Jurgen has on the one hand noticed that supermarkets are headed towards larger packaging when it comes to summer fruit, such as 600 grammes of blueberries instead of the usual 300 grammes, to sell more volume. On the other hand, specialist shops are choosing smaller packaging of, for example, 100 grammes of raspberries to serve the smaller households. Flexibility is also increasingly more important. “Growers can fill all possible packaging.” Jurgen warns that it’s important to consider everything when making a decision between flexibility and efficiency, mostly because labour costs – particularly in woody berries – can rise to such an extent that growers can no longer carry these costs.
Quality is another price instrument. “The bar of quality and variety choice is put higher every year,” Jurgen says. This requires investments from growers, although it also means some traders would definitely pay more for great quality, such as the strawberries and berries REO sells under their Fine Fleur brand. This is the label that presents distinctive product characteristics such as a specific variety or original packaging. “People really pay more for this brand. The Fine Fleur brand is doing better every year.” About 15 percent of REO’s summer fruit is sold under the Fine Fleur brand.
BFV: "recognisability creates trust"
During the cherry season, which lasts six to seven weeks until late July or early August, the BFV (Belgische Fruitveiling) can guarantee the supply of quality cherries for six weeks. Diether Everaerts of BFV explains that they made a conscious decision to work with a fairly limited number of varieties to achieve a more homogenous supply: Samba, Korvik, Kodia, Regina, Lapins and Sweetheart. In the long run, they’re striving to have most of the cherries under cover. “Cover results in fewer losses and fewer cracked cherries, and the cherries can hang a bit longer for better colouring and larger sizes. Trade mostly asks for 28+ and 30+ cherries.” The central sorting – for fruit size, colour and quality – and hydro-cooling, for an optimal shelf life, ensure a uniform product that’s sold in cardboard packaging of five kilograms under the Truval brand. “Recognisability creates trust,” Diether explains. “We’ve noticed that this approach leads to repeat purchases.”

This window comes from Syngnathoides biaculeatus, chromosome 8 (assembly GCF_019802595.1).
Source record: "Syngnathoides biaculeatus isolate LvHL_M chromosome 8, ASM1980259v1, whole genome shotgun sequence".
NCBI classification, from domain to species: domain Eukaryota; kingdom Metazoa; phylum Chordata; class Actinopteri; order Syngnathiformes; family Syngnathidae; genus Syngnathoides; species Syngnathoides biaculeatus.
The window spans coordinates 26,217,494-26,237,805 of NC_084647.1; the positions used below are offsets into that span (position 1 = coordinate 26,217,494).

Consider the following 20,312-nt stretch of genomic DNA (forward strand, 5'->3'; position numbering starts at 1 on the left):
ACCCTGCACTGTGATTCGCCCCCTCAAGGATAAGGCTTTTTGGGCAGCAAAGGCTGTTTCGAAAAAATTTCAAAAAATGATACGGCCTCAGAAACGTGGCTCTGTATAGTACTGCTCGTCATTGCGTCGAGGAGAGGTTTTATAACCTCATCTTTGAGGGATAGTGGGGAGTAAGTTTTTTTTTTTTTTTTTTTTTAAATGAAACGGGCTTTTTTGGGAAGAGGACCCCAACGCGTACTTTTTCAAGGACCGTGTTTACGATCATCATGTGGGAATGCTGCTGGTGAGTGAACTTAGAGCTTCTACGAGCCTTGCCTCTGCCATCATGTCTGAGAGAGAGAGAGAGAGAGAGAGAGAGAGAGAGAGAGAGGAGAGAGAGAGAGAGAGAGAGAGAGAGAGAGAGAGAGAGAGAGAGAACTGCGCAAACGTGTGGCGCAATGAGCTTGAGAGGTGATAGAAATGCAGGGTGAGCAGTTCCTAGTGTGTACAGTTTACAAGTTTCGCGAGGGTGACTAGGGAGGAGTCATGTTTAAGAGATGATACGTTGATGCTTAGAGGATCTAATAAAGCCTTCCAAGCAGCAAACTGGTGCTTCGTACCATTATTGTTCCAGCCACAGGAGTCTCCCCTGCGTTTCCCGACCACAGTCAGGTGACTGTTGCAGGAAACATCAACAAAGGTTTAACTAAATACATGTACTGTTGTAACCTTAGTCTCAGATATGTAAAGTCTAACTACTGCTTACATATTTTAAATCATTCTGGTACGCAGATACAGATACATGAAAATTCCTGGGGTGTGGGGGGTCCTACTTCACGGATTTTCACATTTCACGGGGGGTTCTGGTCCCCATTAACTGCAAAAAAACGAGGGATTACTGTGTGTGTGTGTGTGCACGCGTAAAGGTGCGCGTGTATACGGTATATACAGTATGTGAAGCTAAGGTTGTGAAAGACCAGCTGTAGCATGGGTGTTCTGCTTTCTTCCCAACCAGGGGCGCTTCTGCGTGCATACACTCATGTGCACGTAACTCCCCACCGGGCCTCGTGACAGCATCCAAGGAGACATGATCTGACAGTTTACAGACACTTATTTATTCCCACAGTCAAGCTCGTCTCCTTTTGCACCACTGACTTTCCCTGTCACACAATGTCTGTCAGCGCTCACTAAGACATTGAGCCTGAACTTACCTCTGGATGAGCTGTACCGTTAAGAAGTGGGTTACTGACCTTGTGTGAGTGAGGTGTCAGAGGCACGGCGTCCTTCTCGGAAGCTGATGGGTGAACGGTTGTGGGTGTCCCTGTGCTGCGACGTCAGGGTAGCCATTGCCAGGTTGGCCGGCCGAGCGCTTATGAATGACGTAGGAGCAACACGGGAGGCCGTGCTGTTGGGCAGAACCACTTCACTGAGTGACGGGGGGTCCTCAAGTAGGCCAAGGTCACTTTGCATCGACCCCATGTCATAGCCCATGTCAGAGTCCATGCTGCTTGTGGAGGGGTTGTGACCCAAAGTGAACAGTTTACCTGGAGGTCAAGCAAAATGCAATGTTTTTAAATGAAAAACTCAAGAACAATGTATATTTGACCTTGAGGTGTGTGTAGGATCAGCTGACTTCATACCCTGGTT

Annually, BFV markets 2.5 to 2.7 million kilos of cherries, grown on 300 hectares, of which about half is sorted centrally and marketed under the Truval brand. The other half is sorted by the growers and packed in five-kilo wooden crates. “Supermarkets prefer cardboard packaging, and export mostly prefers wooden crates,” Diether says. For the coming season, he expects sizing to fall behind for early cherry varieties due to recent weather conditions. “Hopefully, the later varieties will experience a positive sizing correction.” BFV exports about 50 per cent of their cherries. Diether mentions that although new cherries are being planted in general, BFV isn’t striving for an expansion of the area.